There are a wide variety of MBA in Information Technology programs offered online. Although many programs are available entirely remotely, some schools offer a hybrid program with online and on-campus courses. These programs often take less than two years to finish, including 12 hours of concentration courses. A computer with a CD/DVD drive, sound card, speakers and Java and Adobe Acrobat Reader software installed is necessary to complete these programs. Applicants must have a bachelor's degree in a related subject and college-level courses in microeconomics and statistics.
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MBA - Information Technology
Individuals prepare themselves for an MBA in Information Technology by first obtaining a bachelor's degree in a compatible area, such as computer science, management information systems or information science. Usually prior to applying to an online program, students must have completed a college-level course in microeconomics and one in statistics. Students develop skills needed to effectively analyze business strategies, locate IT problems and design, apply and evaluate appropriate IT solutions.
Information and Requirements
If pursued full-time, an online MBA program in information technology typically takes 18-24 months to complete. Courses usually combine online postings of assignments and tests with live and static discussion rooms and message boards. Blackboard is often used, as is e-mail, for communication between students and faculty.
Microsoft XP or Mac OS X and Microsoft Office are a must. In most cases, Adobe Acrobat Reader is called for. Java should be installed. Computers should have a CD and DVD drive, along with sound card and speakers. In some programs, students must disable pop-up blockers in order to have access to all elements of the program.
Common Information Technology Courses
Depending on the number of courses taken ahead of time, programs can consist of 30-42 credits. All MBA programs insist on certain foundation courses, such as finance, operations, strategy and marketing. Generally students must complete a minimum of 12 credit hours in concentration courses.
Students learn to script Web pages using such tools as HTML and Dreamweaver. Emphasis is placed on Internet applications such as TCP/IP, as well as Internet strategies and security measures.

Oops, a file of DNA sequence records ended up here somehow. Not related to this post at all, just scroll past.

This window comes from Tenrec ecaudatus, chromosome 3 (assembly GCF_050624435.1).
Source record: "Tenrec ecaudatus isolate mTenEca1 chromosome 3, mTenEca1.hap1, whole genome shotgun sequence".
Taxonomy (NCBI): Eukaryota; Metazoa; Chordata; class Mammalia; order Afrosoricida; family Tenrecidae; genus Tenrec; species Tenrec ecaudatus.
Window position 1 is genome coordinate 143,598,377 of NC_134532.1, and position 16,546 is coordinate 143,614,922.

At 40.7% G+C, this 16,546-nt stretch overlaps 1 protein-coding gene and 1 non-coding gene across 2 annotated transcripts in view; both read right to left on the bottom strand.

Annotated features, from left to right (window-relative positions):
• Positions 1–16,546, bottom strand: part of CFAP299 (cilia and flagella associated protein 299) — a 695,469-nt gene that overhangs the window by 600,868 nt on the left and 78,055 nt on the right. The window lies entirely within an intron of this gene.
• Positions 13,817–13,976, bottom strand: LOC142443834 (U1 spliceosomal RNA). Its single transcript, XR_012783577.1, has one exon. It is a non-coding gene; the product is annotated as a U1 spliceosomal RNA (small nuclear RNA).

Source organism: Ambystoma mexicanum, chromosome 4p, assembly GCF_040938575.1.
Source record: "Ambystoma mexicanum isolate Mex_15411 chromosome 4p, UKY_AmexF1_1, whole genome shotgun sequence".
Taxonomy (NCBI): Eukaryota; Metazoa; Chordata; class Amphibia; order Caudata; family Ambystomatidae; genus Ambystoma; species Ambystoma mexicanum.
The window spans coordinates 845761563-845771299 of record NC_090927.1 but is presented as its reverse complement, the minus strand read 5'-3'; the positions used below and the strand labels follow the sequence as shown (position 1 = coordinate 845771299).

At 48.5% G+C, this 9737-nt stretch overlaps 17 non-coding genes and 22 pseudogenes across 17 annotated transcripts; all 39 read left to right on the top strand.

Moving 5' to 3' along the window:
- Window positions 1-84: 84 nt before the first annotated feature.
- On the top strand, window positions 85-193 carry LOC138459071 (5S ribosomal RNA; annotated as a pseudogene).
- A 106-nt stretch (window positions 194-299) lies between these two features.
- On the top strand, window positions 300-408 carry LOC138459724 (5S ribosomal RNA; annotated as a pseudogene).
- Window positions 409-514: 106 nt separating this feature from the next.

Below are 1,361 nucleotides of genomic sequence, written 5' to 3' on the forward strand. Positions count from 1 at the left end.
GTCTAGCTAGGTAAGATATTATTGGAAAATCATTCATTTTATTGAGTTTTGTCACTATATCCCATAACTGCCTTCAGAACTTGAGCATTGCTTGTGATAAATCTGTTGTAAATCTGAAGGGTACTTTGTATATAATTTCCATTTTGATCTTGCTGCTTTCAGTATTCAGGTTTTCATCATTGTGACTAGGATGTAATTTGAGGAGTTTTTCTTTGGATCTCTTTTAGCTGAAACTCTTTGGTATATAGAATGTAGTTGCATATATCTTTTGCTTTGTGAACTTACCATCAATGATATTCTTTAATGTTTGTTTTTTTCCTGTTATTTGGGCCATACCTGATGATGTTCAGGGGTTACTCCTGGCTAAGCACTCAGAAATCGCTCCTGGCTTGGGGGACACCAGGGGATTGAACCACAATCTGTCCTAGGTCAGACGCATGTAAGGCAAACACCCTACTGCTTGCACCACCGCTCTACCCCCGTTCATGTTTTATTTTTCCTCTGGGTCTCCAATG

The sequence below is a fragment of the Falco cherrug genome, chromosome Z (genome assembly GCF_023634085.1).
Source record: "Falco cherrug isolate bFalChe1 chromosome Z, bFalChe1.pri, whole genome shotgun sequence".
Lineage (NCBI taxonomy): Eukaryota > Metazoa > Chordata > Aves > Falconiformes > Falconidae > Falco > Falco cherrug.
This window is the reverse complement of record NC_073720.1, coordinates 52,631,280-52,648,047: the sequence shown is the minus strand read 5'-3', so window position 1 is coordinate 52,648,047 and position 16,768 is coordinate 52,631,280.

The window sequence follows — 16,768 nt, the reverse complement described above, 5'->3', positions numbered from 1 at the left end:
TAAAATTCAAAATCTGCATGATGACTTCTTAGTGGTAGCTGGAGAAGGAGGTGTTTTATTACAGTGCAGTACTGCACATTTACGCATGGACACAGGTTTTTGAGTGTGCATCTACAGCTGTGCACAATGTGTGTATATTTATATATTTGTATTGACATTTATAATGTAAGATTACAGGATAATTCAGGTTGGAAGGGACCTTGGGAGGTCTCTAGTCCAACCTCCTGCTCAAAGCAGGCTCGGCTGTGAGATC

Software Project Management
Using management tools and techniques, students learn to define and manage various aspects of a project, including scope, goal, budget and schedule. With reference to Internet technology projects, students develop methods of risk, knowledge, change and quality management.
Using Visual Basic for Applications (VBA) in Excel, students develop the skills necessary to retrieve and process information with regard to financial and operations uses. By way of IT applications, students learn how to produce summary reports, mass e-mails and expanded Excel databases. They also learn to work with optimization models.
Current Issues in Information Technology
Among other topics addressed are information ownership, reproduction, confidentiality, identity theft and proper disposition and disposal of data. Phishing, ambush marketing, archiving of e-mail, Internet credit fraud and regulation development and compliance are also emphasized.
The integration of financial and logistical activities of an enterprise is the focus of this course. Students learn to seamlessly coordinate the various sources of information in order to present a seamless and complete picture of the organization, in order to facilitate planning and decision-making.
According to the U.S. Bureau of Labor Statistics (BLS), employment of computer and information systems managers is expected to grow 15% from 2014-2024. Over the same period, opportunities for computer systems analysts and computer programmers are projected to increase by 21% (www.bls.gov) and decline 8%, respectively.
In 2015, the BLS reported the average annual wages of a computer and information systems manager to be $141,000. The same year, systems analysts averaged $90,180, while computer programmers pulled down $84,360.
Continuing Education Information
Individuals holding an MBA in Information Technology who wish to become a computer information scientist in order to perform high-level research will have to pursue a doctorate.
Because of the ever-changing nature of information technology and job responsibilities, IT managers and specialists are usually required to take continuing education courses in order to remain current and viable in the industry. Individual courses are available online and on campus at many colleges, universities and technical schools.
Certification, while voluntary, is advised in order to increase employability potential as well as career advancement. Professional trade associations, such as the Institute for Certification of Computing Professionals (ICCP) and Computer Technology Industry Association (Comp TIA), offer training classes and examinations that result in certifications such as Certified Computing Professional (CCP), Information Systems Analyst (ISA), Certified Business Intelligence Professional (CBIP), CompTIA Project and CompTIA Linux. ICCP training can be completed online or in a classroom setting, depending on the course. CompTIA training is also done in a classroom. All testing is carried out at approved testing centers. Certification is renewable every three years with the completion of 120 real hours of appropriate continuing education credits and sitting for the necessary exams.
Software and hardware companies, such as Microsoft, Cisco and Oracle, offer product-specific certification courses and examinations.
An online MBA program in information technology provides students with the skills to evaluate business strategies and offer solutions for IT issues they've identified.